Badger Lawn Damage
Lawn damage often occurs in the Autumn and may be quite severe. Badgers are looking for either earthworms or grubs which live just below the lawn’s surface.
The most likely grubs are cockchafers and leatherjacket larvae. The Royal Horticultural Society recommends improved lawn management and biological controls as there are no chemical controls for these species. If the amount of grubs in the lawn can be reduced, this should reduce the problem.
If this is not effective, there are other options you can try. A combination of options may be the answer. You might want to try diversionary feeding (putting out peanuts or similar in an area you are not as concerned about) in order to divert the foraging effort or sonic deterrents available from garden or online stores. Other options include fencing (either temporary or permanent) of various types, but it is important to seek advice from badger experts in order that your fencing is effective, legal and safe.
For cheaper options try the following;
- Leave garden furniture out in different places each night.
- Try putting an upside – down bucket on the lawn at night with a cheap radio underneath set to Radio 1 or 2 at low volume (so as not to disturb the neighbours!) and move it around every night or two.
- Sprinkling finely chopped red chilli peppers around may be effective if your lawn isn’t too large.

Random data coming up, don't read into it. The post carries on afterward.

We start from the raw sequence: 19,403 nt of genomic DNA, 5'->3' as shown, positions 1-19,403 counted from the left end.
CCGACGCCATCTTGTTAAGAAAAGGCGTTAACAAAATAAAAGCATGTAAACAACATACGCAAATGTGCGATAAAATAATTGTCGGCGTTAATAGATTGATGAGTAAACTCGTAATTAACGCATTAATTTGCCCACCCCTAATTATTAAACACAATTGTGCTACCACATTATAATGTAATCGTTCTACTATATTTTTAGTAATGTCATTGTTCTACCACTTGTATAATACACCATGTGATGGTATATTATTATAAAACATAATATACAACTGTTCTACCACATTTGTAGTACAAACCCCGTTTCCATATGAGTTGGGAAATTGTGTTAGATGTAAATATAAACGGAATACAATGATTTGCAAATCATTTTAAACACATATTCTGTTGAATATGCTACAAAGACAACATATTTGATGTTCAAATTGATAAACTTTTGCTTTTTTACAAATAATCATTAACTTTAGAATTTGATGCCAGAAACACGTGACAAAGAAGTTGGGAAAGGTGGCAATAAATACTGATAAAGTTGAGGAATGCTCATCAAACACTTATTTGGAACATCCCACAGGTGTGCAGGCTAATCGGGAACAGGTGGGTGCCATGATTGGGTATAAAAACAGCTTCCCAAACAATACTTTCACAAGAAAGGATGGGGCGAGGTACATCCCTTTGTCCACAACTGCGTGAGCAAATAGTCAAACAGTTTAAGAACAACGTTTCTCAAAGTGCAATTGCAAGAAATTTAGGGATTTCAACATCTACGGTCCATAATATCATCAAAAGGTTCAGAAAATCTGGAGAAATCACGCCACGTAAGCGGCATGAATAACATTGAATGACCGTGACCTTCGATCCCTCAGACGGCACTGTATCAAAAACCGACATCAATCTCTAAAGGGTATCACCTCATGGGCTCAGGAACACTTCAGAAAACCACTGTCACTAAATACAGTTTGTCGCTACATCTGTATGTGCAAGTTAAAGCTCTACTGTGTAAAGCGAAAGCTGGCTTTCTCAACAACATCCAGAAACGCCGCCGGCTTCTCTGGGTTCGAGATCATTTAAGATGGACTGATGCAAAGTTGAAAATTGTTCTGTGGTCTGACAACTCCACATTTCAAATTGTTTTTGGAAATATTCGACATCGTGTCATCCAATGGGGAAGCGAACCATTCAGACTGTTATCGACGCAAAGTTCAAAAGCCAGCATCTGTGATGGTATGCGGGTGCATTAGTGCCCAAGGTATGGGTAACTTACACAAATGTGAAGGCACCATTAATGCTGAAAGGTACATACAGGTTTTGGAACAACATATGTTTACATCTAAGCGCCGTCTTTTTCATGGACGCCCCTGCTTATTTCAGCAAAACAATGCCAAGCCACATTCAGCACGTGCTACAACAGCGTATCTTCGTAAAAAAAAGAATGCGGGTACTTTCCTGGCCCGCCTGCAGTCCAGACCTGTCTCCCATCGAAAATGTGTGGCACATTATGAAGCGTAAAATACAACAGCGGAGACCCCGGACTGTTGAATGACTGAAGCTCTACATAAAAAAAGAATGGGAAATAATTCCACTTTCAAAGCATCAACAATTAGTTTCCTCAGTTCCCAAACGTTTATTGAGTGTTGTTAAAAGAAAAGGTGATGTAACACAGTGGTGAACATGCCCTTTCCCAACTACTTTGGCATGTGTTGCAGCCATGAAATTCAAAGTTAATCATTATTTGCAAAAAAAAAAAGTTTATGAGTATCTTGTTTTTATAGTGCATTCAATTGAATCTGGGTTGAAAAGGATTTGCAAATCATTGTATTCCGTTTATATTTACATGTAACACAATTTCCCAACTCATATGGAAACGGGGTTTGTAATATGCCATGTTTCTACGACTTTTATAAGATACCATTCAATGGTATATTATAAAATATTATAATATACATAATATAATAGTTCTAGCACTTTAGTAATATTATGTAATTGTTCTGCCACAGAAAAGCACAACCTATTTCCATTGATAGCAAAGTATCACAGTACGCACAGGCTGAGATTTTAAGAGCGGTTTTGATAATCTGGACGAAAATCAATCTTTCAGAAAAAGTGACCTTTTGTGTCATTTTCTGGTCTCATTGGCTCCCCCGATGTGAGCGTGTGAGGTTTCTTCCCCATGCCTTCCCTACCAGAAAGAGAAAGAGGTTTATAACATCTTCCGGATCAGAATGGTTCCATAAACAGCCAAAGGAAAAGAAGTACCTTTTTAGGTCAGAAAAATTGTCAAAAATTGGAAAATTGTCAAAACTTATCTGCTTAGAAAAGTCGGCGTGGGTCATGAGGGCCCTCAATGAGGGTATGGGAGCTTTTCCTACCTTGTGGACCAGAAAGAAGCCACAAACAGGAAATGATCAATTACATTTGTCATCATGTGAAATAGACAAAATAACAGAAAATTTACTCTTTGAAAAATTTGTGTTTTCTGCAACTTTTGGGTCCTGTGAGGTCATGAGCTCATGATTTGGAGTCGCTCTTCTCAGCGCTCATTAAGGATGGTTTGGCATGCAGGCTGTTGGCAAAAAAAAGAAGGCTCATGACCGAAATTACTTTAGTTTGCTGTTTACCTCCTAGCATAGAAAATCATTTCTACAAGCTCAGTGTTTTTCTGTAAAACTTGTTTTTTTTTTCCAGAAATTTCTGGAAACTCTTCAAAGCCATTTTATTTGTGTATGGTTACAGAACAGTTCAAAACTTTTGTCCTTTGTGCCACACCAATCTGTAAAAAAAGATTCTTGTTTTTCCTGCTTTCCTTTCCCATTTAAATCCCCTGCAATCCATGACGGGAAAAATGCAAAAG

- Spray human urine around the garden (this may need to be done a few times).
- Tie (clean!) silver foil pie dishes or old CDs onto some string, and hang them from a longer piece stretched between two garden canes. Put several of these contraptions around the garden and move them every night or two. The movement and reflected light from the foil or discs can make a badger nervous so that it goes elsewhere. Childrens’ seaside windmills can also be used.
- Allowing the grass to grow longer will make it more difficult for badgers to get at worms in cases of less severe damage.
Damage can be very costly and distressing, but it’s important to remember that it is likely to be only temporary and it’s best to seek advice early on. As every situation is different, sometimes a little trial and error is required to solve the problem.